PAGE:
Wednesday, 19 September 2012

Not another fined mess


    now regular readers may wish to admonish me or mumble under their breath in dissatisfaction at the fact that my detox and stop at home money saving plan lasted only 2 days. However, any such scathing disapproval would only prevent you from sharing in my joy at drinking two utterly faultless beers last night, in ideal surroundings. So forgive me, and allow me to tell you why breaking my abstinence was so worth it...

I left work with a significant thirst after a day of frustration and poorly executed projects by those above me. I decided to go straight to Shakespeares Ale and Cider House on Gibraltar Street, not five minutes away (well, literally, if you walk slowly) without even stopping to secure myself some cash first.

Having checked the card machine was working, I selected a pint, a half of somethiong strong and a packet of crisps. It came to a fiver. Myself and the lass behind the bar were impressed, and I paid on card and got some cashback. I realise I may have mentioned this before, but giving cash back, especially in the form of for example, charging £12.80 for a pint and giving a tenner back, is simply good business sense. Punters stop around longer, and assuming they purchase more beer, don't pay by card thereby saving you the transaction fee...

Anyhoo, todays business lesson aside, lets talk about the incredible beer.

Revolutions Brew Demo, 4.5% unfined late hopped ale. A glorious amber, possibly slightly chectnut ale which, was crystal clear. Initially I was disappointed about this. However, my sense of let down evaporated, after one swig told me straight away I had picked the best beer on the bar. As my visit continued, it became obvious that I had probably picked the best beer on any bar, anywhere, on that night.

Demo drinks so easily as to be embarrassing. There is a distinct and pleasing nutty flavour lurking in the bitterness which I swear I have detected in unfined beer before. That its colour is so glorious maybe an anomaly, since I was expecting a cloudy offering, but it was suggested to me that the finings weren't there to clear the beer, rather to keep the yeast at the bottom. Arguably, one is the same as the other -  I found out though that the beer had been in the cellar at Shakespeares for a good while. So you could suggest that all the "matter" i.e. yeast and hop debris had naturally settled to the bottom of the cask.  I still don't understand if or how that could have contributed to the beer being so damned amazing though....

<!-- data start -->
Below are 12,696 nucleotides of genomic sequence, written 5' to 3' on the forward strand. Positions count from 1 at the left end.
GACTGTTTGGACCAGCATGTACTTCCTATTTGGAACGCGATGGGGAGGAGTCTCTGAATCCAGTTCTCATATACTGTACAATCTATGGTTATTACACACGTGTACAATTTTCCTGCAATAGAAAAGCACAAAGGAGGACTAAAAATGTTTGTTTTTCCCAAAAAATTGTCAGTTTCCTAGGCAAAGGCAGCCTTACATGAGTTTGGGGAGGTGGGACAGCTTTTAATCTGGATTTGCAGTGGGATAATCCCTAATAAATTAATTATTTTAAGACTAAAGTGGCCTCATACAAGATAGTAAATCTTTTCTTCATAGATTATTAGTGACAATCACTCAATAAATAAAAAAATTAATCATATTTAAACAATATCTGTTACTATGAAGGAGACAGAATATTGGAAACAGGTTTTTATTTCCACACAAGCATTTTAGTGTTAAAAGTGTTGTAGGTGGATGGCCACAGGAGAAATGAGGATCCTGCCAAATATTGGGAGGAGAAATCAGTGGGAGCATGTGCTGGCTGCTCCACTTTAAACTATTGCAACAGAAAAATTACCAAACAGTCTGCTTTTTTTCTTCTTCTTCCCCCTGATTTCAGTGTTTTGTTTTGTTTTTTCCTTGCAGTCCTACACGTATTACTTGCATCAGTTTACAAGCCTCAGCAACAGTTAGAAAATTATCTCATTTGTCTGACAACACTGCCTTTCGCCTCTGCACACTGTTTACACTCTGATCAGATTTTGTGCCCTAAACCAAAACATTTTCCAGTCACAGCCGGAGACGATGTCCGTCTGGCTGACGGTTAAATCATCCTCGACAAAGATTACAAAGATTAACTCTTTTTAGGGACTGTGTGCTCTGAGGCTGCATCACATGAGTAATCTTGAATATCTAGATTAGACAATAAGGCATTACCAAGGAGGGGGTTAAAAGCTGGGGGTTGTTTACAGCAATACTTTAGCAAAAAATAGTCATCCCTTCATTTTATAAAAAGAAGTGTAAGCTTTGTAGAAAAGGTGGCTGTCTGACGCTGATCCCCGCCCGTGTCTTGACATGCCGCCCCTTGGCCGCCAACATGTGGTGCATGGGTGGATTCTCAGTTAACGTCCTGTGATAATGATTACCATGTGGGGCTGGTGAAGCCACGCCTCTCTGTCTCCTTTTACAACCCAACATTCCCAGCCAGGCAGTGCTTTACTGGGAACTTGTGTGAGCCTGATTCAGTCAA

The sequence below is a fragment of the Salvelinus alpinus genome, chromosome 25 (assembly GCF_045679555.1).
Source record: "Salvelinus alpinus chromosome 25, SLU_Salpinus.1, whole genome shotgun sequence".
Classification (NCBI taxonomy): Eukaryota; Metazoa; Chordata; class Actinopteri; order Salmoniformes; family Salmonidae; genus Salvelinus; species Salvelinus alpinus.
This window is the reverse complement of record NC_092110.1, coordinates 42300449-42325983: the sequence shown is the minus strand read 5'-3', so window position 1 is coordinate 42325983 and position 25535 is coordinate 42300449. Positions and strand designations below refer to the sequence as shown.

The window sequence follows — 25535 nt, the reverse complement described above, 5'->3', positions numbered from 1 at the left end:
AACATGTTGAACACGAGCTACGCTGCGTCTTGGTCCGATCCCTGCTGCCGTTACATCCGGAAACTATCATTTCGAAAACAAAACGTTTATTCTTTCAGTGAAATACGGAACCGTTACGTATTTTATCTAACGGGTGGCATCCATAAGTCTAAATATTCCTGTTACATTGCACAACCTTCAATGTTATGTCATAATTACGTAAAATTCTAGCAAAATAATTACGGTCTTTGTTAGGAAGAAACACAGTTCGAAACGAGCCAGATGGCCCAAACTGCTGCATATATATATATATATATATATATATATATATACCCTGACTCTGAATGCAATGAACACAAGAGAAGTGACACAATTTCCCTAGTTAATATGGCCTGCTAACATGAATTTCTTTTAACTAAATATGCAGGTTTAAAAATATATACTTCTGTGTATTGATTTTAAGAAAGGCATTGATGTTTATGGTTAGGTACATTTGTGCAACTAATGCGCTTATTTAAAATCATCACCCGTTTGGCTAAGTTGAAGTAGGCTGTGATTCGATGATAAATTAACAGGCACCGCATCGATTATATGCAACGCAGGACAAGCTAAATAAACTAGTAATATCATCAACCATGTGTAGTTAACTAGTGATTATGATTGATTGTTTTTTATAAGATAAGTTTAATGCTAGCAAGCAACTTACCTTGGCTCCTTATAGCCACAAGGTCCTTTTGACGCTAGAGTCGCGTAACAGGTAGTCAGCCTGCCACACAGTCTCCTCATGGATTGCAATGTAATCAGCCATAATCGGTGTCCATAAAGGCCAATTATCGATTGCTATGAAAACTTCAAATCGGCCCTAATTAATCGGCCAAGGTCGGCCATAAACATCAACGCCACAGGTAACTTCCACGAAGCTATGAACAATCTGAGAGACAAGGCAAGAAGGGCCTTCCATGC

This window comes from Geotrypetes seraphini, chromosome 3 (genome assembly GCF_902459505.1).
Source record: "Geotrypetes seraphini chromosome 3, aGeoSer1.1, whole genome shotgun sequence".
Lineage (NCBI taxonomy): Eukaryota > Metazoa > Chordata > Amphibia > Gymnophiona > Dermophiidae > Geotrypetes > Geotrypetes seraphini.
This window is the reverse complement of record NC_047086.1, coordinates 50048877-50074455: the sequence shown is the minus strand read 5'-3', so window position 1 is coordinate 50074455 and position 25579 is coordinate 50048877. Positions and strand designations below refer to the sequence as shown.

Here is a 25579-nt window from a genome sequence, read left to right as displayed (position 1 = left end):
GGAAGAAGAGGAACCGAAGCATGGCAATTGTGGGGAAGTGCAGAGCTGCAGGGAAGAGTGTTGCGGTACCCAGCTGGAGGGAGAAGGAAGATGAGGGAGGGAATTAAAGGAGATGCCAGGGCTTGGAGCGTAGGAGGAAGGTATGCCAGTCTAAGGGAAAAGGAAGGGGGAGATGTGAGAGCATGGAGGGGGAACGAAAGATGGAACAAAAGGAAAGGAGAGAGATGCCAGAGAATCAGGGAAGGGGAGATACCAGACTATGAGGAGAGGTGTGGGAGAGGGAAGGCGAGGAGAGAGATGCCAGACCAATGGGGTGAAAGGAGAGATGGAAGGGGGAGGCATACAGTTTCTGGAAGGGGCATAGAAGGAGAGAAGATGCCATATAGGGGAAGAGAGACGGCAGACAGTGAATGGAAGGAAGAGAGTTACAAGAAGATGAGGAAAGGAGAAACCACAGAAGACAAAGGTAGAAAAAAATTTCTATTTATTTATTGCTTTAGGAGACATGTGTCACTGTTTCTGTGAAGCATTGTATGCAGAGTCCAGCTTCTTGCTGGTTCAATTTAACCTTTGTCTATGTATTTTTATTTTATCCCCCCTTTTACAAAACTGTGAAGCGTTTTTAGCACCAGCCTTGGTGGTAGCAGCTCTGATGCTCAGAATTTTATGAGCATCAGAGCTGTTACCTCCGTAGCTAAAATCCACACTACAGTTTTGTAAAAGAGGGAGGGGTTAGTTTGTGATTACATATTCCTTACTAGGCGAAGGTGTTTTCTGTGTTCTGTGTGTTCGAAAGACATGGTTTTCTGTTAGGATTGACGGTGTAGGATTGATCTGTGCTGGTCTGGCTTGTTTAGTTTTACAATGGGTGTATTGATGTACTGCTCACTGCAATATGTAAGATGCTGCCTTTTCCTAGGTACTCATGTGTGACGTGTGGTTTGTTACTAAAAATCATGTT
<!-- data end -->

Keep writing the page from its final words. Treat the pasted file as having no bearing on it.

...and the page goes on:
Five minutes after my first purchase, without even having entertained the idea of starting to sup my half of Raw Pacific Ghost, 5.9%, I was back at the bar using my tenner to purchase a sarnie and another pint of Demo. This time I had to force myself not to drink Demo until I had finished my Raw beer. It was a very enjoyable and impressively balanced hoppy beer in itself, but it possibly didn't receive a fair assessment in the face of the competition.

All too soon I was once again delighting in the absurdly pleasing quaffability of the tremendous Demo. Had I the money, time and physical capacity, I think I would have drunk the beer until it ran out. It was that good. That it was also safe to drink plenty at a sensible 4.5% made it all the more satisfying. An unrivalled start to any night's drinking.

I was off oop troad next to pop in Dada as Tuesday's demand. The two other Tuesday regulars were in and we chatted about darker beers, mild at the Temple, and the National Inventory of Unspoilt Pub Interiors. On the bar there were no guests, which would normally annoty me immensely, but I didn't care, because they were selling Thornbridge McConnells. Which is bloody excellent. I haven't drunk it since December, and it was well worth the wait.

Plenty of Thornbridge favourites have fallen from grace recently for me. Most notably Kipling, Jaipur and for a while now, Lord Marples. So to find McConnells in such fantastic form was reason to celebrate. And I did so by buying several pints of the wonderful drink.

The enjoyment of my visit was enhanced by chatting with beer genius Emily and James, the youngest man in the world. There are times I have been to Dada and been non-plussed about the beer, but not minded in the face of excellent company. I have already written at length about why I like the place so I won't go over old ground, but its safe to say that my trip there, on this occasion of beer excellence, was the perfect end to the evening.

This year has seen me bowled over and blown away by Brodies Citra, Red Willow Faithless, Magic Rock Bearded Lady Bourbon Cask and Magic 8 Ball, Blue Monkey BG Sips (again), Steel City 666, Dark Star Saison and now Revolutions Brew Demo.

It looks like I've nearly settled on my top ten beers of 2012....

Wee Beefy


  1. I only decided just the only day as I was updating the list of nearby breweries on the blog, that Revolutions was not quite near enough to see regularly. But now your glowing review of Demo makes me think again! I have had one of their beers before, not that one, quite annoyed I can't get to Shakespeare's before it runs out!

    Never been to Dada either which is one of a few places that I need to visit in the centre, along with The Hop and The Three Cranes. All of which I will add to my list of good places to by real ale.

    1. Thanks for getting in touch! Revolutions produce some cracking ale but you don't see it that often. And, Dada is worth a visit, but I concede sometimes it maybe down to the staff rather than beer for me....

      Three Cranes sells excellent Blue Bee Lustin for stout instead of Guinness and also Welbeck beers. As for the Hop, usually only one pump dispenses a decent guest, but that's just my bias....